EndNote does have an “Export BibTeX” filter, but it doesn’t seem to generate satisfactory BibTeX files. After some googling, I found Bevan Weir’s customised export filter, which does a much better job than EndNote’s default. I modified his filter file a little bit more, and was able to convert an EndNote bibliography library to BibTeX with the following steps.

I tested this with EndNote X5 on the Mac, with JabRef 2.7, but they should also work with Windows versions. %ENDNOTE% refers to the path where EndNote is installed on your system.

  1. Put BibTeX_Export_LLT.ens (download) in %ENDNOTE%/Styles/ .
  2. Start EndNotes, and load your library.
  3. Make sure the new style is listed:
    Edit > Output Styles > Open Style Manager
    Make sure BibTeX_Export_LLT is checked.
  4. File > Export
    Make sure Save File as Type is set to Text Only, and Output Style is set to BibTeX_Export_LLT.
  5. Save your file and check that it has a .bib extension.
  6. Open the exported .bib in JabRef. There will be a whole bunch of errors about corrupted or empty BibTeX keys; don’t worry. Just click OK.
  7. Ctrl+A to select all the BibTeX entreis, Tools > Autogenerate BibTeX keys.
  8. Check through the BibTeX entries, especially those highlighted red, to check and correct any crucial information loss.

And hopefully the converted bibliography file is now usable enough.

Tuesday, March 6, 2012

‘Funny Drawings’ with pst-fun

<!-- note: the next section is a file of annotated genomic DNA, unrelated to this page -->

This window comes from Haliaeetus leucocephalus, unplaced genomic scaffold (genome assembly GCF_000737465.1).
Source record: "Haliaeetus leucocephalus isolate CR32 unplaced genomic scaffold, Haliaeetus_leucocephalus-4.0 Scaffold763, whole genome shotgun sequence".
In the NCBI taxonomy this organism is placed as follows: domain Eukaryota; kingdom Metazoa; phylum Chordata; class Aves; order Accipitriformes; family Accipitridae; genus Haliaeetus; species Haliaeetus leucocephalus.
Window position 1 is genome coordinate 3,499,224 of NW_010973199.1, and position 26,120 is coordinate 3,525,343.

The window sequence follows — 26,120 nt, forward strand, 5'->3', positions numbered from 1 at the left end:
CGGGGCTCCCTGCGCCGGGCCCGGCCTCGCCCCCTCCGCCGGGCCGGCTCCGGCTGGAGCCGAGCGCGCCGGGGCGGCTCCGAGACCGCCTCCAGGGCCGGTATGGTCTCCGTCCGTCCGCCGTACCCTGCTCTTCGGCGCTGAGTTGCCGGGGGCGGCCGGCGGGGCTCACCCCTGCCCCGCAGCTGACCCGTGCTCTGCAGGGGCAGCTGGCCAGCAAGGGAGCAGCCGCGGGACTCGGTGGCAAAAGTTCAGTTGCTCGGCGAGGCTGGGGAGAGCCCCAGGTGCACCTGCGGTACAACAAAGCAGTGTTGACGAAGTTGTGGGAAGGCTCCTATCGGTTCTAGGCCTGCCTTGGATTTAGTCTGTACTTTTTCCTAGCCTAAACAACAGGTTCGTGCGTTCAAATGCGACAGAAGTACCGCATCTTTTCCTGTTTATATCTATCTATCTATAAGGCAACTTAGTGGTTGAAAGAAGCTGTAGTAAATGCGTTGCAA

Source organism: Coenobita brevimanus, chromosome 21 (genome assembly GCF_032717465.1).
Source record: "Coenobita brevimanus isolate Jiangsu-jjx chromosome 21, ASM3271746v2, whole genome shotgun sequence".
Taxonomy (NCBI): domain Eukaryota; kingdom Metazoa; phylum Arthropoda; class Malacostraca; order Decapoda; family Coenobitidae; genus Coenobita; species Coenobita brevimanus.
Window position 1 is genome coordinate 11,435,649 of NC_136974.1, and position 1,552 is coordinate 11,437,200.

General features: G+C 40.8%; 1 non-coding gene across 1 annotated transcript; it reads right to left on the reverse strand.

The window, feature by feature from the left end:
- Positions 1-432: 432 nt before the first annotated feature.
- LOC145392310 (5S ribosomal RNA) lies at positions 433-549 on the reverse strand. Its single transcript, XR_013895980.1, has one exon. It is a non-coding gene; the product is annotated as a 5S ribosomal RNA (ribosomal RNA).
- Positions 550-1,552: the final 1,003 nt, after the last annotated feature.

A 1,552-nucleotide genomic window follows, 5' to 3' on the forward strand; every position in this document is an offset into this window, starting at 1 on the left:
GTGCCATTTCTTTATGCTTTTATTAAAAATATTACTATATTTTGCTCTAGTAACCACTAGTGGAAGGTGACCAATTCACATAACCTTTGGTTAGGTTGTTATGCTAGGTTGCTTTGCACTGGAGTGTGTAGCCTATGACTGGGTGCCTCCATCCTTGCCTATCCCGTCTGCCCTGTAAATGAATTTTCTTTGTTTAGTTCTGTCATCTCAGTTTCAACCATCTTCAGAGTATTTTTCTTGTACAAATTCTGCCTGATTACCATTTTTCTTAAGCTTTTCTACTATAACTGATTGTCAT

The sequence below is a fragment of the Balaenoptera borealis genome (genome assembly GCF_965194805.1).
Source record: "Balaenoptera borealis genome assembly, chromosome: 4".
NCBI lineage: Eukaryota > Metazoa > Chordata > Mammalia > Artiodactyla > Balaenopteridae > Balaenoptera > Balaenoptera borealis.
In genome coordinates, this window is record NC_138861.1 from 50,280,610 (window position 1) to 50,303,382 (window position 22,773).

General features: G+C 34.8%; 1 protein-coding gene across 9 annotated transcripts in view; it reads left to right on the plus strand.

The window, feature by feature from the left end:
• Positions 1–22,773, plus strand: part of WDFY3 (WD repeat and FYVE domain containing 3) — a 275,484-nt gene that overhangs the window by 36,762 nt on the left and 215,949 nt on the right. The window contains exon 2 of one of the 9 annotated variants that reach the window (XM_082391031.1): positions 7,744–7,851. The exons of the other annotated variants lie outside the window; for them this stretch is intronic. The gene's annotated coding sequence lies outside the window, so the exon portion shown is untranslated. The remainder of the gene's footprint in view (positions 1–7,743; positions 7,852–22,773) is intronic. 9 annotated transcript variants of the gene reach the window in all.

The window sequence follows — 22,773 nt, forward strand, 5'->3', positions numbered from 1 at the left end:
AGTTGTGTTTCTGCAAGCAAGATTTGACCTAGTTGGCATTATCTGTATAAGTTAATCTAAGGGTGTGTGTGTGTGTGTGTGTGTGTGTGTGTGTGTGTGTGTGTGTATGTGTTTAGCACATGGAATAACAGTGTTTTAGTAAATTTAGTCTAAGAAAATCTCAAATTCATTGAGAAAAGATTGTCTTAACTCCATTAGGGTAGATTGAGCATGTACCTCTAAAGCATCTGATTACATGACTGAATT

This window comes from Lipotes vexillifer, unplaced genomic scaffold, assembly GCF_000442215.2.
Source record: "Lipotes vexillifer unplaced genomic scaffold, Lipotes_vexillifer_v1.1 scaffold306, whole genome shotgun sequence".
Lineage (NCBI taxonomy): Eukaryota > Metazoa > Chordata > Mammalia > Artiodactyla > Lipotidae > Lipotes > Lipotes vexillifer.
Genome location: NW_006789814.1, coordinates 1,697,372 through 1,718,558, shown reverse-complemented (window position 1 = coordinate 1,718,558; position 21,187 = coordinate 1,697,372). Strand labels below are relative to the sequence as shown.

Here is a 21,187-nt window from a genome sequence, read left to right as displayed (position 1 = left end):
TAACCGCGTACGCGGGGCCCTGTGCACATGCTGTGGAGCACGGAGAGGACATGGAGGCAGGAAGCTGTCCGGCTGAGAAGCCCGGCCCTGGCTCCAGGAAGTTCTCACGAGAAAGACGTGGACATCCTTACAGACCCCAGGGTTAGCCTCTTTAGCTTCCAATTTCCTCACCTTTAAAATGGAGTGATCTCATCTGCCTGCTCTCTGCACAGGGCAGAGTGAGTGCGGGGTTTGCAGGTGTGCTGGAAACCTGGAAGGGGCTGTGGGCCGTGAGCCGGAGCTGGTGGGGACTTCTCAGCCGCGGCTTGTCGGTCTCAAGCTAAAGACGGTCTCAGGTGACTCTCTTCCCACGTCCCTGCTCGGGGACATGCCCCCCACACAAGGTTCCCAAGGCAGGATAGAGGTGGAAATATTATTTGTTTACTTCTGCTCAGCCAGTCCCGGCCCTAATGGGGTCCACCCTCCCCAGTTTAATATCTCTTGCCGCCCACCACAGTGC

I learned of the pst-fun package today from an answer at TeX.SX, which provides convenience commands for some ‘fun’ drawings in PStricks. Time for some quick fun then!


\begin{pspicture}(-1, -2)(13,10)
\rput (2.5,7) {\psBird[Branch]}
\rput (10,-1.5) {\psscalebox{-1 1}{\psKangaroo[fillcolor=red!30!yellow]{5.75}}}
\rput {-50} (6,0) {\psBird}

Compile with latex, or xelatex if you want a PDF output. And the output looks like this:

…and I really should get back to work now!

Tuesday, February 28, 2012

LaTeX Training & Consultancy

I’ve recently started offering LaTeX training and consultancy services as a freelancer (between writing up my thesis and parenting). So if you happen to be sourcing for a trainer, or need a consultant for LaTeX-related typesetting or design, feel free to have a look at my webpage and contact me.

Thanks to the other blog authors for letting me post this here. I’m doing this T&C as a personal attempt, so please address your gripes just to me (Lian Tze) if you have any issues with my services, and not to the other authors here.

Thursday, February 9, 2012

Creating an Online Academic Portfolio with LaTeX and TeX4ht

This was originally asked on TeX.SX, the requirements being:

Any one know of a good script to turn a bibtex file into a nice academic portfolio that:
  • links to electronic versions where known (from url or doi)
  • works with local files (e.g. with bibdesk's format or otherwise)
  • automatically creates a thumbnail of the first page
  • and generally produces a polished web page suitable for showing off your work?